Avoid Common Patent Application Mistakes

by | Oct 16, 2012 | Invention Tips, Patenting

The patent application process is not simple or straightforward, and plenty of inventors have made mistakes that ended up costing them their patent. Even a well-researched and careful attempt to register a patent can run into unforeseen blunders. Learning about these common patent pitfalls provides valuable lessons, which can help save an inventor’s precious time, money and rights.

Here are the most common patent filing errors:

1. Failed to First Develop the Invention

One of the most common errors that we see is that inventors do not first complete the research and development of their product prior to patenting it.  This would be like buying wheels for your bike before you figured out which bike you wanted to buy – The likely scenario is that you will end up with the perfect bike, but with a set of a wheels that either doesn’t fit, are longer applicable, or are for a different model.  The bigger problem with the Patent is that you may have also just prevented yourself from patenting the final version of your product, as any of the prior claims would impede your current claims.

Therefor, it is extremely important to do at least the Design and Engineering portions of your development to ensure that your patent is very close to the product which eventually hits the market.

2. Sold the product on the market too early

For those pursuing a U.S. patent, the one-year rule is an important law to be aware of.  The law gives inventors 12 months to file a provisional or non-provisional patent application after the first sale has been offered.  Thus, if you do a small manufacturing run and decide to put an ad online offering the product for pre-sale, you have 12 months from when you put that online to obtain IP protection.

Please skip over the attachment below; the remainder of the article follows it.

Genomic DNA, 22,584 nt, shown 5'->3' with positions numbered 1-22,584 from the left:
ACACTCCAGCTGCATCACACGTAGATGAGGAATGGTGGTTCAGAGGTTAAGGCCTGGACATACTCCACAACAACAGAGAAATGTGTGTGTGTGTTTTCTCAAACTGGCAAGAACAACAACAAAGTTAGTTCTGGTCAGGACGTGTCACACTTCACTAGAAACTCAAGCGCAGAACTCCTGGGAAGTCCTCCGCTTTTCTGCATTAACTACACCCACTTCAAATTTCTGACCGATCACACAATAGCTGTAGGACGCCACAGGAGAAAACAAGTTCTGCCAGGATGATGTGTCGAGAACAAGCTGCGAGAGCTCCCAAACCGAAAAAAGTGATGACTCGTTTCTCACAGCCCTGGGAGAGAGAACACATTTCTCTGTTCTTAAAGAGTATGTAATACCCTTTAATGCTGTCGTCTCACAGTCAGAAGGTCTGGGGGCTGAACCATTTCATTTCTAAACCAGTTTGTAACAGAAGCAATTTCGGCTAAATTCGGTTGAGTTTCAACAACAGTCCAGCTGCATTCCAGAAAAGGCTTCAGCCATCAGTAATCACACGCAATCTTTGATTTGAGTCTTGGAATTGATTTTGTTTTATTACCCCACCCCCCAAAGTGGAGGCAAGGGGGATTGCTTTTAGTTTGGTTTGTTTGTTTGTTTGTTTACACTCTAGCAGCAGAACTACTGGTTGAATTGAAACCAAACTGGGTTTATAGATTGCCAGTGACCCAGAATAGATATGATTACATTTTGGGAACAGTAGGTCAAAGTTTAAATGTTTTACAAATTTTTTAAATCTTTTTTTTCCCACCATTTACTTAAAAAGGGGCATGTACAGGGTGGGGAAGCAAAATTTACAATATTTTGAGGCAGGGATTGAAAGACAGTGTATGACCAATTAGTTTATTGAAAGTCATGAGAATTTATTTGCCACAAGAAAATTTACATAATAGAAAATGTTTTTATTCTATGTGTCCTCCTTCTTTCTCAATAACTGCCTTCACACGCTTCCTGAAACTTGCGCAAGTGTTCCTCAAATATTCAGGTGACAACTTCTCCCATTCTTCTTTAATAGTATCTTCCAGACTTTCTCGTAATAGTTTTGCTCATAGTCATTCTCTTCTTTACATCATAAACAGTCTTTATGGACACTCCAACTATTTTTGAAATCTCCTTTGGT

If a patent application is not filed one year after the first sale of the invention, any rights to the invention are forfeited and the idea becomes common property, never to be patented by anyone. It is important to know about this U.S. law and to understand that it is, in fact, the most lenient in the world.

The rest of the world (including Canada) requires inventions to be completely novel before the first one is sold, which makes it illegal to patent an invention after the first sale. So, if you’re applying for a Canadian patent or you’re planning to obtain foreign patent rights, it is best to refrain from selling your invention until you have submitted a thorough patent application, or Provisional.

3. Used the invention publicly

Any public use of the invention before filing a patent is subject to the same rules as selling or offering to sell the invention.  Basically, don’t use your invention publicly if you plan to apply for a Canadian patent or foreign patent rights.

4. Filed a poor provisional patent application

Many inventors make the mistake of filing badly composed provisional patent applications.  These can be rejected later on and foil an inventor’s attempt to protect their invention.

Furthermore, it is common for an inventor to assume that they have obtained a “patent pending” status just by filing a provisional patent application. This can have disastrous effects because provisional patent applications are not always accepted, nor are many of them ever upgraded to a full patent.  A bad provisional patent application may be rejected and if the inventor fails to verify this; they may further jeopardize the opportunity to obtain rights for their invention by selling it or using it publicly.


All of these mistakes are easy to avoid, but result in grave consequences when committed. It is important to understand and learn from them in order to avoid losing your chances at obtaining a patent altogether.

Article Author: MAKO Design + Invent

Article Author: MAKO Design + Invent

Company Team

MAKO Design + Invent is a full-service consumer product development firm servicing both high-growth corporate manufacturers and invention startups. With a 25-person team across 3 offices (Austin, England, Toronto), MAKO has complete in-house industrial design, mechanical engineering, and electrical engineering design and prototyping services. To assist our start-up inventor clients, we also have a subsidiary branch called Mako Invent that, in addition to above, helps start-ups with patenting, strategy, marketing, and sales/distribution for all consumer product categories. For our corporate clients, MAKO Design develops world-class consumer electronics designs through our industrial, mechanical, and electrical design teams.



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